As previously mentioned, both Ancestry and FamilySearch provide adequate resources, and with due time will have an online arsenal of material which was once only maintained on microfilm. But what happens when you need to look further?

Something called “Ortsfamilienbücher,” or local heritage books, provide a look into families and places with decent accuracy. These are akin to Ortssippenbücher, for those who are more familiar with that German term. Both FamilySearch’s Family Tree Search and their Genealogy Search provide secondary data sets to compare with those found through’s OFB section.  One can go through each OFB and browse by surname or place. Both Pommern and Neumark should be of interest to the genealogist, as parts of Neumark have been included in Pomeranian territories.

The Meta Search function of CompGen is also another favorite for quickly browsing through multiple categories of records quickly. This quickly searches through many databases quickly, providing listings from GEDBAS, historical address books, researcher contacts (FoKo)–which allows one to search for other researchers for the same surname, OFBs, gravestones, World War I casualty lists of wounded or dead soldiers, Bremer passenger lists, immigrants from Oldenburg, and several more.

For address books, one can search through Pommerndatenbank, which is a comprehensive search of all older address books that were indexed. It does not appear that any newer entries have been made since 2011, but it is a good place to start nonetheless. Using this search may allow for a greater insight into where family names were concentrated and providing a starting place to look for civil records to correspond with what you already know. Similarly, Pommernkontakte provides a place for researchers researching the same surname to post their contact information. If you are trying to make new contacts, it is advisable to post your contact information on Pommernkontakte, but also on Meyers Gazetteer as well. Meyers Gazetteer is becoming even more popular as a place to view old maps of Pomerania and also make connections with others doing research.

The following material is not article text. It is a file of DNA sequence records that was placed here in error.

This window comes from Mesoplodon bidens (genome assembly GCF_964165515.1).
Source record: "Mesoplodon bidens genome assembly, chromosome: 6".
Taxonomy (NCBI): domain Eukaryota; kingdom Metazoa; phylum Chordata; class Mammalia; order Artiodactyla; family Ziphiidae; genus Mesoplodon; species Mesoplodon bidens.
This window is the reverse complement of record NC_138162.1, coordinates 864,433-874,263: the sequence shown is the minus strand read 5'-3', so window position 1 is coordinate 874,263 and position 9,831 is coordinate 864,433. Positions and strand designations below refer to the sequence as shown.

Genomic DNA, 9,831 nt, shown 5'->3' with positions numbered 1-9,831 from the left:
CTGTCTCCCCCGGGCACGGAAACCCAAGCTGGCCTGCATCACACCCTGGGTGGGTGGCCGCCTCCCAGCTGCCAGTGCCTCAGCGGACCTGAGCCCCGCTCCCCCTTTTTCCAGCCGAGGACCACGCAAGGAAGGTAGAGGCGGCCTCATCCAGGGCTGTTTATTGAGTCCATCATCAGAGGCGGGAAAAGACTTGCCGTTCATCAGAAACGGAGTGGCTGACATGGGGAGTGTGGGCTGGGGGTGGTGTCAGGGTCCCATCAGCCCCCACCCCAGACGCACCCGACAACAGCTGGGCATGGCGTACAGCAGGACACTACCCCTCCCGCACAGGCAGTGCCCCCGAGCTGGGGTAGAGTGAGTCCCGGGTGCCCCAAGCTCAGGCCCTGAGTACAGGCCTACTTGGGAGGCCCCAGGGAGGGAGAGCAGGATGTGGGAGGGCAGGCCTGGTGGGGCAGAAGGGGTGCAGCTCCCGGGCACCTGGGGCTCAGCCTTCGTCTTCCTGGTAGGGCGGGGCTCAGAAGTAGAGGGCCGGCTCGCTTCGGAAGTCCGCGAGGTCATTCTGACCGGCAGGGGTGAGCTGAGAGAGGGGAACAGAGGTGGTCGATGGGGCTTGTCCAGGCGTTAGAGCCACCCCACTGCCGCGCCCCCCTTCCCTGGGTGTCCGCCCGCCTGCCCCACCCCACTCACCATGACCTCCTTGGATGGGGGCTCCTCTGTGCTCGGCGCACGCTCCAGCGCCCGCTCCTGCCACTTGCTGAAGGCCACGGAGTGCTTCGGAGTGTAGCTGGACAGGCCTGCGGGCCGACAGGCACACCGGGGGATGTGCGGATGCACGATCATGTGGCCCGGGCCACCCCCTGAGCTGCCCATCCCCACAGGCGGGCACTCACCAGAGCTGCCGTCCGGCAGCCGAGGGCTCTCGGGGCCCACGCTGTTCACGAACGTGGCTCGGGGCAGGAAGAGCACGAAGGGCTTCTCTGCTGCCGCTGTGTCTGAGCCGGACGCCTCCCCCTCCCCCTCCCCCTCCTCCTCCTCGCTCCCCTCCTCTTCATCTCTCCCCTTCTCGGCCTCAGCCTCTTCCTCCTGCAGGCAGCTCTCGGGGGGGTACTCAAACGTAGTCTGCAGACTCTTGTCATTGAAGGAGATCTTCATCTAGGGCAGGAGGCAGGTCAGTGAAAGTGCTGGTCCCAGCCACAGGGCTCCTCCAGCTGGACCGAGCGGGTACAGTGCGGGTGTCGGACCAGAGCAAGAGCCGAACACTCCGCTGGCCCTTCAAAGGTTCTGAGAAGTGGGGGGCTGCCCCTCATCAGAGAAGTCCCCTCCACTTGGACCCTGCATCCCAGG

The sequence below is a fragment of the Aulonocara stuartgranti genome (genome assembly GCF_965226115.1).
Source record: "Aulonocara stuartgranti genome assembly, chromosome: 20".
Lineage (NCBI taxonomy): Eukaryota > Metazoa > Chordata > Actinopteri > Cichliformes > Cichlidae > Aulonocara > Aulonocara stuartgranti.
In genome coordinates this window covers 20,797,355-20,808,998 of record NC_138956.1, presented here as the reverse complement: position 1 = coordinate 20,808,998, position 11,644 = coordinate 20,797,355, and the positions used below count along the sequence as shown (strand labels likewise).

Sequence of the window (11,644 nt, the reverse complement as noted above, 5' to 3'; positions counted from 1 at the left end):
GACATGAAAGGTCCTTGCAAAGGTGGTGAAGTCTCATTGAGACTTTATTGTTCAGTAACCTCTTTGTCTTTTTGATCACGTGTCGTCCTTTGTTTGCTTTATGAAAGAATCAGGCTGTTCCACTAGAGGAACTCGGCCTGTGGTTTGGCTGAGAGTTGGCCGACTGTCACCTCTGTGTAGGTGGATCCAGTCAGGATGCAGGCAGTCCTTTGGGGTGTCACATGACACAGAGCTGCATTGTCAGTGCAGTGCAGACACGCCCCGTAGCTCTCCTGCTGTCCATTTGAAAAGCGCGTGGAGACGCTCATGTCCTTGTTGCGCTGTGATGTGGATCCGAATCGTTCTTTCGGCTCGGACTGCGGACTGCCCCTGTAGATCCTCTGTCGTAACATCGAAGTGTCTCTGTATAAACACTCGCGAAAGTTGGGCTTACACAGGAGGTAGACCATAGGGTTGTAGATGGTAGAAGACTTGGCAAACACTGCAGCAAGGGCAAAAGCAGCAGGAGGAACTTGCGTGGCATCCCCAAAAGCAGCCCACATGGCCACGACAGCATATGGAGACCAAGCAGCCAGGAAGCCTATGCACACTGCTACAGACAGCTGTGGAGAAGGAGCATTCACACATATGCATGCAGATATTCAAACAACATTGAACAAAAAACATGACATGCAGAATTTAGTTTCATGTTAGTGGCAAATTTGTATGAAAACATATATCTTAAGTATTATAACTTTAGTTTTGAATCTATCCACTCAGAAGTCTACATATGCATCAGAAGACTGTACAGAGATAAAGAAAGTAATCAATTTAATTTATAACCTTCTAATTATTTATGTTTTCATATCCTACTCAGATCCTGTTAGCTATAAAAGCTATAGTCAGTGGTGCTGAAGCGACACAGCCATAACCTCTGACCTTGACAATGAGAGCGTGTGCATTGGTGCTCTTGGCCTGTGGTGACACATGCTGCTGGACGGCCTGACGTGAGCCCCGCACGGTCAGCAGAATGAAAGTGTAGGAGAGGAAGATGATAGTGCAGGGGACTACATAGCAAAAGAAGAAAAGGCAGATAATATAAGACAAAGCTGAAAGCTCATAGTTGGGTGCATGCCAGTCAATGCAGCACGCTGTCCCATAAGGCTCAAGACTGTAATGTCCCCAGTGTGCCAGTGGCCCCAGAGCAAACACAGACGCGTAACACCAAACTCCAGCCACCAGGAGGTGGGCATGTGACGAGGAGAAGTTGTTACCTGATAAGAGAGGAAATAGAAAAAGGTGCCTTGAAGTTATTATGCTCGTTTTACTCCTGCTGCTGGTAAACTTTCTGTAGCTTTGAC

To search through church and civil records, one may use the PTG’s search or browse through records on For a complete list of instructions on how to register to view these records, please see our article on registration. To find which church books exist for a given place or time period, or to see the listings for surviving civil registers, the Pommerscher Greif has compiled an extensive list of both.

The official site for searching Polish archival material is Szukajwarchiwach. Digital scans from the Köslin (Koszalin) State Archives provide detailed information on digitized Standesamt (civil registry) and church books, in addition to maps and files pertaining to city documents. Digital material from Stettin (Szczecin) can be found on their digital portal, spanning repatriation documents, church and civil records, police and property tax information, and other documents relating to the city. Many documents pertaining to Danzig (Gdansk) can also be found on rather than on the state archive website.

Other Kreis databases exist and provide more information than some of the other searches above. These would include Stolp’s Globalindex, Kolberg-Körlin’s Familienforschung search, Belgard-Schivelbein’s many lists, and Neumark’s database.